Our journey to the wondrous land of Bushnell, Illinois was beset with problems from the very beginning. However, looking back, it seems to me that there was some sort of (Divine) order to the whole thing. First off, it took us nearly half an hour to get our rental car. Then, when we get back to our house to load up our gear, we discover a stranger parked in the driveway. As it turns out, this stranger (Joe) is actually a part of another Cornerstone-attending group, but they can’t take him. So we ended up with another passenger.
We’re finally on our way out of Lincoln when the rental car starts smoking under the hood. Needless to say, we were less than overjoyed. We get another rental car (a convertible, which turned out quite useful) and finally get out on the road.
Now I don’t mean to offend anyone from Iowa, but your state is one of the most boring spots on earth to drive through. The topography never changes: just rolling hills that never seem to change in appearance. We’re about halfway through Iowa when it begins to rain. This brought back memories from my first year at Cornerstone, when we drove through heavy rain in the middle of the night all the way through Iowa.
Suddenly, they announced on the radio that there were tornado warnings all over that region of Iowa. By this time, the rain was so thick and heavy that we could barely see. All this time, we had our ears glued to the radio, one eye glued to the sky trying to find some evidence of the tornado, and the other eye looking out from some ditch we could jump into at the first sign of a twister.
We pulled off of the highway and waited under an overpass for about 15 or 20 minutes, along with several other vehicles. We couldn’t really see anything because there was this camper in front of us. All we could see was them rocking back and forth from the wind and rain. Finally, they started saying the storm was lifting up. We drove another mile and waited out the storm a little more in a rest area, along with about 25 others.
After another 15 minutes or so, we started back out on the road. We passed about 5 or 6 semi-trucks on their sides, trees and signs bent over backwards, and flattened fields where the tornado had set down. We were in the tail-end of the storm the rest of the way to Bushnell, with the sky bright behind us and dark in front of us.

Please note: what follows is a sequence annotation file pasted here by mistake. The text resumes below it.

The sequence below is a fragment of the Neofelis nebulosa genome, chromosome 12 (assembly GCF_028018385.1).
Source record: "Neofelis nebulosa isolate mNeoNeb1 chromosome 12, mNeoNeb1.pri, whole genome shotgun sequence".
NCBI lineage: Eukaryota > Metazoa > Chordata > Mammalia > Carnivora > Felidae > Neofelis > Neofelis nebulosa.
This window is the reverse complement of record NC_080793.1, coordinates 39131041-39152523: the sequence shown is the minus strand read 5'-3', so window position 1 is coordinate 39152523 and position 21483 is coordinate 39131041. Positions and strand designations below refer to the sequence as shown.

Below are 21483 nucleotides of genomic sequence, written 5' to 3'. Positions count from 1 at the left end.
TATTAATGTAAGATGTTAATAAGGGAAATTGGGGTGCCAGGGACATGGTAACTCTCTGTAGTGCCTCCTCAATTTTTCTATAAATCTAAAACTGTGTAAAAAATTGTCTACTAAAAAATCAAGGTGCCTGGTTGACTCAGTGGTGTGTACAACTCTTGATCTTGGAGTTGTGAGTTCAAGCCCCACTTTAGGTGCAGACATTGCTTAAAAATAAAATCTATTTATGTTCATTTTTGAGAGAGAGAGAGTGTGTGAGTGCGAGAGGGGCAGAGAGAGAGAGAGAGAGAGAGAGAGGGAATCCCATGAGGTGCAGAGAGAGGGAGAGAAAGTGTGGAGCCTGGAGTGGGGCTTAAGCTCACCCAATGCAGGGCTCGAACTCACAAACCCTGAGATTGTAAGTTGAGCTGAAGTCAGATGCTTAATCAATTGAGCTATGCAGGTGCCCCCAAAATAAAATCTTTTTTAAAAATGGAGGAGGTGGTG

We finally pulled into the Cornerstone festival around 7:30 or so that night, just when it started raining again. I’ll admit that the whole time I was terrified that the storm may have hit Cornerstone head-on, but it looked like they had only been hit by the edge. When we were listening to the radio, it said it was heading southeast, right toward Bushnell.
When we got there, Daniel and Lisa (2 others in our group) were waiting for us. Their tent had been blown over and all of their stuff had gotten soaked. With all of the delays, we had managed to escape all of the worst stuff. If we hadn’t been delayed, we might have ended up right in the middle of the storm, and that little convertible would have been nothing more than a Matchbox car being thrown around by a little kid.
We got our tents set up and wait in the car for a little while, reading the magazines that we got when we entered the gates.
After the rain subsided and all of my gear was in the tent, I started my search for the Asylum, the tent being set up by Joe Kopnick for all of the Velvet Empire, Flaming Fish, and goth hipsters at Cornerstone. It actually was quite close to my campsite, which was very nice. I hung out there for a little while, swapping war stories of the storm that we had all experienced, in one way or another.
After hanging out for awhile, I went back to try catch a little sleep. Actually, this was probably the most sleep I got the entire week. The rain had turned the ground just past our campsite into a swamp, which plagued many vehicles trying to make it through. I went to sleep that night to the sounds of a tractor pull.